Apparently things did change with the playcalling (otherwise Rondo wouldn’t have brought it up) leading to the change that started in Indianapolis when Rondo was benched at halftime by Hoiberg and associate coach Jim Boylen, according to Rondo’s.

“We are in constant communication, and you're always talking about the team,” said Hoiberg, in reference to consulting Wade and Butler about Rondo’s benching. “But in terms of the decision that was made, it was my decision. It's something that I decided to go with. It's something that's not always easy to make these types of decisions, but you've got to get buy-in from your group and go out and perform and compete.”

If Rondo’s benching was meant to cure an ill, it didn’t because the Milwaukee Bucks ran through and around the Bulls for a 20-point win on Saturday.

Clearly, Rondo isn’t the ideal fit for this roster, being tabbed with pushing the pace with players who aren’t the best at getting up and down the floor—hence his comment about the team’s athleticism being “bottom three” not too long ago. And it must be stated the setup of personnel was tailor-made for Mirotic to put a stranglehold on the starting power forward spot in training camp.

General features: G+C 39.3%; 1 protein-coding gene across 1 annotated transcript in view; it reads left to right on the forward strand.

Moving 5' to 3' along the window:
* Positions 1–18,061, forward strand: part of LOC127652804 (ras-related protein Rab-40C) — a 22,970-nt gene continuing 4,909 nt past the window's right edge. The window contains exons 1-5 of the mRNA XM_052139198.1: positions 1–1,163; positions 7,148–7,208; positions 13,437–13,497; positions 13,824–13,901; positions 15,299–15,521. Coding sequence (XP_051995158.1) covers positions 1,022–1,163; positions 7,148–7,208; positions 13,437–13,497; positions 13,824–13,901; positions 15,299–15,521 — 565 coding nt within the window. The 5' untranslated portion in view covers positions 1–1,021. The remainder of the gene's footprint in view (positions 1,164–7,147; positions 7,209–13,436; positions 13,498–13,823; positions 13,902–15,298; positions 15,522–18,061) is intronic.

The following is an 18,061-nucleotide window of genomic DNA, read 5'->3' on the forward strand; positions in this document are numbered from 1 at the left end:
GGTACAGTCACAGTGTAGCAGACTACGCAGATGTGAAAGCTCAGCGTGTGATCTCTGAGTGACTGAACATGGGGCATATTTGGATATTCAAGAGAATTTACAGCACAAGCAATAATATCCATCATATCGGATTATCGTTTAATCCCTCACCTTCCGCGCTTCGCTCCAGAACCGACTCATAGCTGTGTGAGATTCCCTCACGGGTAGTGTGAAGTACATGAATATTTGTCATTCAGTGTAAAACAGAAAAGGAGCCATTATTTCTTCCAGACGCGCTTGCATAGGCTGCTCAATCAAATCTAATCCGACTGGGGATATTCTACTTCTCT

He didn’t have to beat Taj Gibson out, as anyone with eyes can see Gibson is the more savvy and consistent player. But Mirotic’s spacing makes life easier for Rondo, Wade and Butler while they believed they could figure out defense and rebounding on the fly.

But the gulf was so wide, Hoiberg had to go with the best performer as opposed to be the best fit.

After last season, Hoiberg couldn’t afford such an error, and to his credit he’s been more forceful this year—or as much as he can be given his nature—and things haven’t reached critical mass in the locker room.


He hasn’t lost Butler or Wade’s support, it seems. Wade isn’t a huge believer in assigning blame to coaching, even at its worst, because he’s believes in the talent on the floor making plays and players taking responsibility for the state of affairs.

That feeling has probably had an effect on Butler, too.

“I don’t know. I’m optimistic man,” Butler told CSNChicago.com Saturday night. “I think we can still turn it around, we just gotta figure it out. Everybody has to do their job better, stop making so many mistakes. We know what teams are come in here and try to do. We talk about it but we don’t do it. You can talk the talk but you don’t walk the walk, none of that s--- matters.”